The Good, Bad and Ugly of Entrepreneurship in CoMO

by Matt Fischer

I’ve been an entrepreneur for 18 months here in Columbia, MO now.  I’ve experienced a lot starting a business here and wanted to share my thoughts on Columbia’s startup community.  I’m going to make it simply and break it down by good, bad and ugly.


There’s a lot of good here in Columbia to help your startup.  We have tremendous support from REDI, our local economic developer and the Small Business Technology & Development Center.  REDI has created a coworking space for entrepreneurs downtown next to their office which also houses SBTDC counselors Collin Bunch and Virginia Wilson, who are always available for us to just pop-in and seek assistance.  The staff at REDI goes out of their way to help you make connections through events and introductions that can be very beneficial.  I can say with certainty that the people at the corner of 500 E. Walnut are 100% behind entrepreneurs.

Columbia College is very active in the entrepreneurial community.  I’d even say outside of Kansas City, it has a bigger impact on entrepreneurship in Missouri than any other entity.  They host events, have the Fishman Center for Entrepreneurship and a new major to give options to explore your entreprenurial spirit.

Sean Siebert, a professor at Columbia College, is leading a movement to expose students to entrepreneurship at a young age.  He hosts the #BOOM events that offer the opportunity to pitch your ideas and hear from other entrepreneurs, business leaders and experts each year.

Museao hosts speakers and events on a regular basis that are free and open to the public.  You can often find an expert speaking and ask questions that might cost you hundreds, if not thousands of dollar, if hired as a consultant.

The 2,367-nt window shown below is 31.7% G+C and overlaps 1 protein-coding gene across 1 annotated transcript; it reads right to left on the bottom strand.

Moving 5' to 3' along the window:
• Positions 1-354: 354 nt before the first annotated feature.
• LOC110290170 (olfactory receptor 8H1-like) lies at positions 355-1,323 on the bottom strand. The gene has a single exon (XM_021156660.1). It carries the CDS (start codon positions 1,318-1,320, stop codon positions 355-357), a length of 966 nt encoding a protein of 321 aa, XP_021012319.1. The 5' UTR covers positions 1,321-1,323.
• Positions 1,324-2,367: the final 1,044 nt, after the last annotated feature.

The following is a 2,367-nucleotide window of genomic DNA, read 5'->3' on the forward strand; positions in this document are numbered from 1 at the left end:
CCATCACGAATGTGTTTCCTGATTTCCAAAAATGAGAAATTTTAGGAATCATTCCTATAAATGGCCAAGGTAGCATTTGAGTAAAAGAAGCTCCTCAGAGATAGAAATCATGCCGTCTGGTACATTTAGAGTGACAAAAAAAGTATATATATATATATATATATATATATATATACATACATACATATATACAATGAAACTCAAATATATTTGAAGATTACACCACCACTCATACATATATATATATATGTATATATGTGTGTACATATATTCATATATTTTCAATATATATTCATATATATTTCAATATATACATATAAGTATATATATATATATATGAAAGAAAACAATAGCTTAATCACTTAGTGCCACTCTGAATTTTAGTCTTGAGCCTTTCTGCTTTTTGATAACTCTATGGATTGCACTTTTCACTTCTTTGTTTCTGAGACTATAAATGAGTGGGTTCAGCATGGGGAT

One of the best parts of the Columbia startup community is having other entrepreneurs that are “all in” like I am trying to build their business.  They’re not people doing it as a hobby, playing entrepreneur on nights or weekends.  They’re living it everyday.  There are several I deal with on a regular basis who are willing to help consult or just listen like Caroline Leemis of Caroline Leemis Design and Matt Murrie and Andrew McHugh of The What If Conference.  It’s a tremendous benefit to have other people going through similar situations and being able to talk to them about them.

We’ve also got people who’ve had long term success here in Columbia that stop by the incubator or attend different events and reach out to help those of us getting started.  It’s great to have their support and pick their brain on different issues.  We have a solid group with a wide range of skills and experiences to pull from in the local startup community.

Startups are getting attention here.  Silicon Prairie News, Columbia Tribune, Columbia Business Times, KOMU 8 are some of the media outlets that have profiled local startups and events that are boosting the profile of burgeoning businesses here.

The other good thing are there are tremendous success stories from companies that started right here in Columbia.  That’s all encouraging to know others who’ve come behind you have been able to build a business here.